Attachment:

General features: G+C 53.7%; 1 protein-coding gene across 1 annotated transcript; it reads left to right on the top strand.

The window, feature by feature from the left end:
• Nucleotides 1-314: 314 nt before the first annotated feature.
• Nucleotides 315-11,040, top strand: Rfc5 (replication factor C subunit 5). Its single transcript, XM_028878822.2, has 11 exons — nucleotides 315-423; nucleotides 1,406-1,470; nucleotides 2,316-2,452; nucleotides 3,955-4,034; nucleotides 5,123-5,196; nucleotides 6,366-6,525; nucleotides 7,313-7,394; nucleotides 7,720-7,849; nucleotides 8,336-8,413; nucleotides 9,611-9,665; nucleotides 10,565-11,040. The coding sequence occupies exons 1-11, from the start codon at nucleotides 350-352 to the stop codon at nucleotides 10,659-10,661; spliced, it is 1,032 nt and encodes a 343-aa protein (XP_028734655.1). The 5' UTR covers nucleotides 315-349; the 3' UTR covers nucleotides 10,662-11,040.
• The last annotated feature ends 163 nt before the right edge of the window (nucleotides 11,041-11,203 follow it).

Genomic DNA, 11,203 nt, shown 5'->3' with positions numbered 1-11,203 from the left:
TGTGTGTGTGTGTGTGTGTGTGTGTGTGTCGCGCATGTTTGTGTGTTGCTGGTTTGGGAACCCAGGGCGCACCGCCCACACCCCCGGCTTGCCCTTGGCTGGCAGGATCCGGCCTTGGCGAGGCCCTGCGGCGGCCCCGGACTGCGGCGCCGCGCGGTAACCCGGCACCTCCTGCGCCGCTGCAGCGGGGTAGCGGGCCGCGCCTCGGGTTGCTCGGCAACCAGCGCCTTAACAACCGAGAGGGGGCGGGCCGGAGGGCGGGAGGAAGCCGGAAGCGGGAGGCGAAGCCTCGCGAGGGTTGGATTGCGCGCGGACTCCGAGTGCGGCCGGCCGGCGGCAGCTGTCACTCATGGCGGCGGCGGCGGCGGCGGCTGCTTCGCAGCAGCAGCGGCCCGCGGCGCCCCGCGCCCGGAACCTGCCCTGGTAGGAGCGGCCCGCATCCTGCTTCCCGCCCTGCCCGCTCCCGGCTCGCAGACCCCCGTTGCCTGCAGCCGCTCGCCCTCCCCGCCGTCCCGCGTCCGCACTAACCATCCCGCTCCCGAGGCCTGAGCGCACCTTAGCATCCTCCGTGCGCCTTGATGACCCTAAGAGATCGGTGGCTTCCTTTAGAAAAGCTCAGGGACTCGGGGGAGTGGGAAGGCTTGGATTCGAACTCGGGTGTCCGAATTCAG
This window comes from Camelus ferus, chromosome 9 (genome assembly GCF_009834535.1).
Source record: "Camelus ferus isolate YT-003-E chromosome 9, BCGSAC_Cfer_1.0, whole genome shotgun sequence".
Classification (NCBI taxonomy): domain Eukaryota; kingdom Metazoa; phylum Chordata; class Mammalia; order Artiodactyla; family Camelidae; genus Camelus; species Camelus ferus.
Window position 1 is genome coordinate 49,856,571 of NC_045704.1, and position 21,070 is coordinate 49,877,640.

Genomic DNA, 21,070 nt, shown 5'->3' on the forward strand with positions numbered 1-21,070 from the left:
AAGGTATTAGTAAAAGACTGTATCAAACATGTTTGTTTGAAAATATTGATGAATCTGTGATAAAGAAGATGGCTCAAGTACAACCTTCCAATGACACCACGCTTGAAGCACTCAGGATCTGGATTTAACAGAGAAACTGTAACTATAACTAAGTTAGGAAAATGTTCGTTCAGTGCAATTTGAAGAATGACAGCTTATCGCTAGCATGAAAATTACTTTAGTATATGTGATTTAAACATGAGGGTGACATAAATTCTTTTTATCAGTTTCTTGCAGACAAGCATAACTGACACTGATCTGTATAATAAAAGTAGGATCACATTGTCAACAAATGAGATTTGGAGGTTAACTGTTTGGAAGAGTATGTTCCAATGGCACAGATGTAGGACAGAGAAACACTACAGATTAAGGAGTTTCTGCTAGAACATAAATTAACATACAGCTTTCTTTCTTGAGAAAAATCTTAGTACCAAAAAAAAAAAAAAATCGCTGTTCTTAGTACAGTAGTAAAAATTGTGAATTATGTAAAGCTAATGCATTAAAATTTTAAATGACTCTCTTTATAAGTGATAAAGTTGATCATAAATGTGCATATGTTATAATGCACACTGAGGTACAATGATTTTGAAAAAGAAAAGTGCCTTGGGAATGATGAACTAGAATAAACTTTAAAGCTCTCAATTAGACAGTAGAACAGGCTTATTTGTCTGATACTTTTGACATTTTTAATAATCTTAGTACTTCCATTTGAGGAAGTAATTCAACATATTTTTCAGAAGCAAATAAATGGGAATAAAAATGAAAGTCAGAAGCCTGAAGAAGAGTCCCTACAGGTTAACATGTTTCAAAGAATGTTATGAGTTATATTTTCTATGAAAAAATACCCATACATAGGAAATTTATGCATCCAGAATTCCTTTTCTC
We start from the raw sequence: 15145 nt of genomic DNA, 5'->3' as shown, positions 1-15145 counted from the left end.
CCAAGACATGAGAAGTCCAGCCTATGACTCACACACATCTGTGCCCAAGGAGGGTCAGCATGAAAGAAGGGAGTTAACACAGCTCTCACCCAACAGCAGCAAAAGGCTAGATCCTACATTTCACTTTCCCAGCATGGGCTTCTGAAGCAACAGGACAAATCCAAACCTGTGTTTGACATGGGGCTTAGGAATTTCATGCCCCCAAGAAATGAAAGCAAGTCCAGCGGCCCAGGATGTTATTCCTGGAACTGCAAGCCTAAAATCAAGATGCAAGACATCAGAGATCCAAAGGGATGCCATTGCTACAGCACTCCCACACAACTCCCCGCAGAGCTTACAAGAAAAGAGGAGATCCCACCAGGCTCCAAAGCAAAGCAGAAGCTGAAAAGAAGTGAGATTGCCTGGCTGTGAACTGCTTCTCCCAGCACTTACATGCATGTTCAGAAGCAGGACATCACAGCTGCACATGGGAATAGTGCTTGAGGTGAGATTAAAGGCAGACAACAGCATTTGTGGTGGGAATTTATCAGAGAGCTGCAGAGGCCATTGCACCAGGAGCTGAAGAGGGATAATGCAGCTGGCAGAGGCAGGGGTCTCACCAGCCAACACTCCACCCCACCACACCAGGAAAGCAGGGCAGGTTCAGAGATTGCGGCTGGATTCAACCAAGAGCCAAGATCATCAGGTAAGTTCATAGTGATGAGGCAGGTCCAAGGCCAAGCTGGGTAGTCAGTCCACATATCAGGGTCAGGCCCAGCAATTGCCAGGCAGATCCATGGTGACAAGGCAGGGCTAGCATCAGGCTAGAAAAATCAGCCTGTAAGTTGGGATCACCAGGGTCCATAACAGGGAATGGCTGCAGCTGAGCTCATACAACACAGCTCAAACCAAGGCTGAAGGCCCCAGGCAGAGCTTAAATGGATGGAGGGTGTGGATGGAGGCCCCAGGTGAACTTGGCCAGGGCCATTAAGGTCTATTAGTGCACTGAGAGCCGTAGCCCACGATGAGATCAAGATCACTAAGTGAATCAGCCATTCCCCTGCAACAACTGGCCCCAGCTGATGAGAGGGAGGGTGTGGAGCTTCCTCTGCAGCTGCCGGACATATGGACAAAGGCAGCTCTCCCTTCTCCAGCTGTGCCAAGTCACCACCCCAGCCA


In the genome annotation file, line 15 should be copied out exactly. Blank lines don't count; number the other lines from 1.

CCAAGACATGAGAAGTCCAGCCTATGACTCACACACATCTGTGCCCAAGGAGGGTCAGCATGAAAGAAGGGAGTTAACACAGCTCTCACCCAACAGCAGCAAAAGGCTAGATCCTACATTTCACTTTCCCAGCATGGGCTTCTGAAGCAACAGGACAAATCCAAACCTGTGTTTGACATGGGGCTTAGGAATTTCATGCCCCCAAGAAATGAAAGCAAGTCCAGCGGCCCAGGATGTTATTCCTGGAACTGCAAGCCTAAAATCAAGATGCAAGACATCAGAGATCCAAAGGGATGCCATTGCTACAGCACTCCCACACAACTCCCCGCAGAGCTTACAAGAAAAGAGGAGATCCCACCAGGCTCCAAAGCAAAGCAGAAGCTGAAAAGAAGTGAGATTGCCTGGCTGTGAACTGCTTCTCCCAGCACTTACATGCATGTTCAGAAGCAGGACATCACAGCTGCACATGGGAATAGTGCTTGAGGTGAGATTAAAGGCAGACAACAGCATTTGTGGTGGGAATTTATCAGAGAGCTGCAGAGGCCATTGCACCAGGAGCTGAAGAGGGATAATGCAGCTGGCAGAGGCAGGGGTCTCACCAGCCAACACTCCACCCCACCACACCAGGAAAGCAGGGCAGGTTCAGAGATTGCGGCTGGATTCAACCAAGAGCCAAGATCATCAGGTAAGTTCATAGTGATGAGGCAGGTCCAAGGCCAAGCTGGGTAGTCAGTCCACATATCAGGGTCAGGCCCAGCAATTGCCAGGCAGATCCATGGTGACAAGGCAGGGCTAGCATCAGGCTAGAAAAATCAGCCTGTAAGTTGGGATCACCAGGGTCCATAACAGGGAATGGCTGCAGCTGAGCTCATACAACACAGCTCAAACCAAGGCTGAAGGCCCCAGGCAGAGCTTAAATGGATGGAGGGTGTGGATGGAGGCCCCAGGTGAACTTGGCCAGGGCCATTAAGGTCTATTAGTGCACTGAGAGCCGTAGCCCACGATGAGATCAAGATCACTAAGTGAATCAGCCATTCCCCTGCAACAACTGGCCCCAGCTGATGAGAGGGAGGGTGTGGAGCTTCCTCTGCAGCTGCCGGACATATGGACAAAGGCAGCTCTCCCTTCTCCAGCTGTGCCAAGTCACCACCCCAGCCA